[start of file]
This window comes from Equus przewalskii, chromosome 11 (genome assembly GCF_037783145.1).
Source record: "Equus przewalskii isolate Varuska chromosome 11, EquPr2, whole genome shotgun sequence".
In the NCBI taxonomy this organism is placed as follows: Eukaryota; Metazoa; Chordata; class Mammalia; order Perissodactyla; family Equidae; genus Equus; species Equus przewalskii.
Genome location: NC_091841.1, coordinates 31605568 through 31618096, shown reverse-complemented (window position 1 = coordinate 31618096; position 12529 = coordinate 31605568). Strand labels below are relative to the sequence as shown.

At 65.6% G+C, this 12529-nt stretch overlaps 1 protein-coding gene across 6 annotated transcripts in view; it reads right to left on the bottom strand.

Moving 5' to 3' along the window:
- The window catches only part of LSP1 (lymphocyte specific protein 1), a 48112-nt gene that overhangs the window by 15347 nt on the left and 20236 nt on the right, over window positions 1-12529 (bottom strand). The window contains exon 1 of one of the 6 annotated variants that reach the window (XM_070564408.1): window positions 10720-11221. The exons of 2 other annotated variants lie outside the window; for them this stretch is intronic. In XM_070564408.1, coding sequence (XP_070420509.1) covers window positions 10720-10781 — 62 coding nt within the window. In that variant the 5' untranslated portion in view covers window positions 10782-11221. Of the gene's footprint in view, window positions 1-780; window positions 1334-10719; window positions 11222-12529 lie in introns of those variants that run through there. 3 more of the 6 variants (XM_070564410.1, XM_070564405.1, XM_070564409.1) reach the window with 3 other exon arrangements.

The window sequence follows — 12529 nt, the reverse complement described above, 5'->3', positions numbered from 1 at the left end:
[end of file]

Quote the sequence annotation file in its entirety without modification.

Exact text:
This window comes from Equus przewalskii, chromosome 11 (genome assembly GCF_037783145.1).
Source record: "Equus przewalskii isolate Varuska chromosome 11, EquPr2, whole genome shotgun sequence".
In the NCBI taxonomy this organism is placed as follows: Eukaryota; Metazoa; Chordata; class Mammalia; order Perissodactyla; family Equidae; genus Equus; species Equus przewalskii.
Genome location: NC_091841.1, coordinates 31605568 through 31618096, shown reverse-complemented (window position 1 = coordinate 31618096; position 12529 = coordinate 31605568). Strand labels below are relative to the sequence as shown.

At 65.6% G+C, this 12529-nt stretch overlaps 1 protein-coding gene across 6 annotated transcripts in view; it reads right to left on the bottom strand.

Moving 5' to 3' along the window:
- The window catches only part of LSP1 (lymphocyte specific protein 1), a 48112-nt gene that overhangs the window by 15347 nt on the left and 20236 nt on the right, over window positions 1-12529 (bottom strand). The window contains exon 1 of one of the 6 annotated variants that reach the window (XM_070564408.1): window positions 10720-11221. The exons of 2 other annotated variants lie outside the window; for them this stretch is intronic. In XM_070564408.1, coding sequence (XP_070420509.1) covers window positions 10720-10781 — 62 coding nt within the window. In that variant the 5' untranslated portion in view covers window positions 10782-11221. Of the gene's footprint in view, window positions 1-780; window positions 1334-10719; window positions 11222-12529 lie in introns of those variants that run through there. 3 more of the 6 variants (XM_070564410.1, XM_070564405.1, XM_070564409.1) reach the window with 3 other exon arrangements.

The window sequence follows — 12529 nt, the reverse complement described above, 5'->3', positions numbered from 1 at the left end: